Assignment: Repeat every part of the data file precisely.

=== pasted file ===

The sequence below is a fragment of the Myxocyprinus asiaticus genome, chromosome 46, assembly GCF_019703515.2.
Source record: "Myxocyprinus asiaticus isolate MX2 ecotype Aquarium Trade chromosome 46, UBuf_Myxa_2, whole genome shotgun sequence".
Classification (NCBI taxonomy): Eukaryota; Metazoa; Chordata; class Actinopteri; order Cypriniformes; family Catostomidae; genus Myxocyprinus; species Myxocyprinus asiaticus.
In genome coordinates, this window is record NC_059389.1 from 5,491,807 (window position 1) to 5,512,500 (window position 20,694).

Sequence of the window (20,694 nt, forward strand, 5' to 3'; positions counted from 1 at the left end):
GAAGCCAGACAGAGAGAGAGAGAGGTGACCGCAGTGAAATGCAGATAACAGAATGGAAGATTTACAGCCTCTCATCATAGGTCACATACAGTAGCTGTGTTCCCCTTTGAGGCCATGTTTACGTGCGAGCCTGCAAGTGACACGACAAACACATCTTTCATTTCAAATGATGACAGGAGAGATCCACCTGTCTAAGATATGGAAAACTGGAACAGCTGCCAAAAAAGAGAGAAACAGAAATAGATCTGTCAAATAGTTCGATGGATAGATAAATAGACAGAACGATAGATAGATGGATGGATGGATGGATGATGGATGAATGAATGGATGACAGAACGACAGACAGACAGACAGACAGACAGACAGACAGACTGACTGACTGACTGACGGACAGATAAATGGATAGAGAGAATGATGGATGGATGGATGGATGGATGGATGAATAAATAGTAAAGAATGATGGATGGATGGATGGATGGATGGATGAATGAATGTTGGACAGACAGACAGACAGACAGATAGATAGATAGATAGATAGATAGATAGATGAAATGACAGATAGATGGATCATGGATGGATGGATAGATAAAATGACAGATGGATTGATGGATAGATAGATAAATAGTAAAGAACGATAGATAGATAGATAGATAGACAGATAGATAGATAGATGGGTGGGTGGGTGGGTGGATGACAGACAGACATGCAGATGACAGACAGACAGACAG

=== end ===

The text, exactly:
The sequence below is a fragment of the Myxocyprinus asiaticus genome, chromosome 46, assembly GCF_019703515.2.
Source record: "Myxocyprinus asiaticus isolate MX2 ecotype Aquarium Trade chromosome 46, UBuf_Myxa_2, whole genome shotgun sequence".
Classification (NCBI taxonomy): Eukaryota; Metazoa; Chordata; class Actinopteri; order Cypriniformes; family Catostomidae; genus Myxocyprinus; species Myxocyprinus asiaticus.
In genome coordinates, this window is record NC_059389.1 from 5,491,807 (window position 1) to 5,512,500 (window position 20,694).

Sequence of the window (20,694 nt, forward strand, 5' to 3'; positions counted from 1 at the left end):
GAAGCCAGACAGAGAGAGAGAGAGGTGACCGCAGTGAAATGCAGATAACAGAATGGAAGATTTACAGCCTCTCATCATAGGTCACATACAGTAGCTGTGTTCCCCTTTGAGGCCATGTTTACGTGCGAGCCTGCAAGTGACACGACAAACACATCTTTCATTTCAAATGATGACAGGAGAGATCCACCTGTCTAAGATATGGAAAACTGGAACAGCTGCCAAAAAAGAGAGAAACAGAAATAGATCTGTCAAATAGTTCGATGGATAGATAAATAGACAGAACGATAGATAGATGGATGGATGGATGGATGATGGATGAATGAATGGATGACAGAACGACAGACAGACAGACAGACAGACAGACAGACAGACTGACTGACTGACTGACGGACAGATAAATGGATAGAGAGAATGATGGATGGATGGATGGATGGATGGATGAATAAATAGTAAAGAATGATGGATGGATGGATGGATGGATGGATGAATGAATGTTGGACAGACAGACAGACAGACAGATAGATAGATAGATAGATAGATAGATAGATGAAATGACAGATAGATGGATCATGGATGGATGGATAGATAAAATGACAGATGGATTGATGGATAGATAGATAAATAGTAAAGAACGATAGATAGATAGATAGATAGACAGATAGATAGATAGATGGGTGGGTGGGTGGGTGGATGACAGACAGACATGCAGATGACAGACAGACAGACAG